Tanya, my housemate, calls down to me from the balcony of her third-floor tattoo parlour. I can’t figure out what she’s saying, but when the button on the intercom for the Cape Town Tattoo Social Club doesn’t work, I remember there’s load-shedding in Woodstock, and Tanya must be on her way down to unlock the door.
“Can we still do the tattoo?” I ask.
“Sure, we’ve got a UPS and a head torch.”
She leads me up the dark flight of stairs, limping slightly. “It’s these shoes. They cut into the backs of my heels.” I look down at her heavyset black loafers. They look hard to wear in.
Dusk has already seeped into the tattoo parlour. Tanya’s mentor, Milo, gets up out of a deep arm chair to shake my hand. His sleeves are done and he’s wearing a pair of ear-stretchers, bright white on either side of his white beard. Tanya’s got twelve to fifteen tattoos herself – she’s lost count – and half of them were done by Milo, including her very first. Most of the others she did herself, like the jaw bone of a rat on her hand. It reminds me of the silver wishbone that hangs off the chain she never takes off.
I put my bags down on an armchair and Blue, Tanya’s lab comes to greet me. Lykke, the overweight husky on the carpet, just stares.
We head out onto the balcony. There’s a square of astro turf on the raw concrete for the dogs to pee and shit on. “I’ve tried, but Blue refuses to go on it.”
The sun has already dropped below the horizon and the clear skies of Cape Town play out in shades of orange. The cityscape of Woodstock has its own feel; industrial, run-down, but very much alive.
Back inside I check out the rows of ink bottles, the sleek black padded tables, and the piles of sketches while Tanya draws up the definitive version of my tattoo. She has such a sure hand. It makes it easy to trust her.
The growing darkness brings a silence with it, broken only by the UPS, which beeps every now and then.
“You’d better hurry up,” says Milo, “It won’t last forever.”
I take off my t-shirt. Tanya dabs what feels like glue onto the side of my ribs and places the stencil with more confidence than I could ever have at such a crucial moment. I look at my reflection in the long mirror. It’s angled upwards slightly and catches the endless pale sky through the large block windows of the parlour. The placement of the stencil is perfect.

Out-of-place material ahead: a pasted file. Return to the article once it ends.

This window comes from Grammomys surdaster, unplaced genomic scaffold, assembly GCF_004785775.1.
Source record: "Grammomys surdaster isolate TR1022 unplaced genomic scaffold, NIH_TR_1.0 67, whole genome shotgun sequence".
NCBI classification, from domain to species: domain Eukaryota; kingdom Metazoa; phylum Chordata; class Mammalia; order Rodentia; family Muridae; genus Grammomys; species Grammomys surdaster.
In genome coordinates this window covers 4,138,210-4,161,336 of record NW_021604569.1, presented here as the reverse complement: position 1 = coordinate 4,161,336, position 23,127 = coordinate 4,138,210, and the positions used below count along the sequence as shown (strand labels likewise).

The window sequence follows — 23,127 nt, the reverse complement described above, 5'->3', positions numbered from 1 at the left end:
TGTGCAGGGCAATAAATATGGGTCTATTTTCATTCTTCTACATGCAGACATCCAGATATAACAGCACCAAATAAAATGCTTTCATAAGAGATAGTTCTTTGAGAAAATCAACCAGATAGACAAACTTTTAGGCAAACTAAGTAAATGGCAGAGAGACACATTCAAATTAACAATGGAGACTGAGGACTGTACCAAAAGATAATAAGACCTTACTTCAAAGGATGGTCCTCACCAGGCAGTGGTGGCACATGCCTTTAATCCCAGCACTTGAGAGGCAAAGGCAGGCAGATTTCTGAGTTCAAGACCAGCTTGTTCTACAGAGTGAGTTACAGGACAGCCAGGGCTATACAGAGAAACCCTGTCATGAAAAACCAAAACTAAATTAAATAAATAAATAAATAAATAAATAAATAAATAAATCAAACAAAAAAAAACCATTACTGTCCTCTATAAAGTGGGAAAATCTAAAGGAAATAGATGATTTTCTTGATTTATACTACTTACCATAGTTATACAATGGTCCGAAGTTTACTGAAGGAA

“Lie down on the table and roll onto your side slightly.”
Tanya raises my arm above my head and I tuck me knees in. The position feels foetal.
“I mustn’t move right?”
“No, it’s fine. Just relax, breathe normally… And don’t move.”
She fires up the needle. When I got my first tattoo, the artist told me it would feel like being cut with a box cutter. I think of that now. The vibrating needle goes deep and drags across the skin. I’ve never been cut by a box cutter, but I imagine it feels just like this.
I can’t turn to look, but I know my ribs are pale under Tanya’s head-torch. They’re the brightest thing in the room.
I’m watching the evening spread over the dark city. I like that we’re doing this in the dark. It’s a special darkness – a darkness that reminds you not to take things for granted. A darkness that says I’ve brought myself home.
“There you go,” says Tanya, dabbing what I imagine to be a mixture of black ink and blood from my side. “Done.”
I walk over the mirror and use a hand-held torch to light up my tattoo.
Milo emerges from the darkness while Tanya pulls off her latex gloves and cleans up. I hand over the cash and Tanya puts Blue’s harness on. Together we make our way downstairs with the keys to let ourselves out. Once we’re in the parking lot, Milo throws down a long piece of string from the balcony for us to tie the keys onto so he can let himself out later. He hoists the set up and we wave goodbye before climbing into Tanya’s car.
Albert Road is in darkness. Pedestrians run out in front of us from behind the parked kombis on either side of the street, and the headlights on Tanya’s car cast strange shadows that play tricks on our eyes.
“I feel like I want to turn my head torch on to see better,” says Tanya leaning forward onto the steering wheel to peer out the windscreen.
We drive through the streets of Cape Town and Tanya tells me her story.
“I wanted to be a tattoo artist since I was sixteen.”
She got her first tattoo at eighteen with Milo, but when she went back to ask him for an apprenticeship, she found out he’d moved to Italy and wouldn’t be back any time soon.
“The woman there told me I was wasting my time. ‘You’re never going to be a tattoo artist. Just go study something real.’ That’s what she said.”
We go round a corner. Blue is on the backseat and she catches the back of my ear with her wet nose.
“I didn’t give up, but I got this crazy fear to ask someone for an apprenticeship. It was paralysing. It took me two years to send Milo an email.”
“And how does he actually teach you?” I ask.
“I can never really explain what an apprenticeship is like. It’s such a sacrifice on the mentor’s part. I don’t think I could spend eight hours a day with someone who’s literally following me like a fart. I’d get so annoyed. He’s so patient. It’s such a special thing for someone to say, ‘Ok, I’ll have you in my space for three years and teach you everything I’ve learnt over thirty.’ That’s a huge gift.”
Blue starts to whine on the back seat. “Shame, I think she needs to pee. She just won’t go on that astro turf.” Blue whines even harder.
We’re nearly home when Tanya and I get to talking about why people get tattoos. “Most of my tattoos don’t have any meaning,” she says, “but if I look at them I can remember everything that was going on in my life at that point.”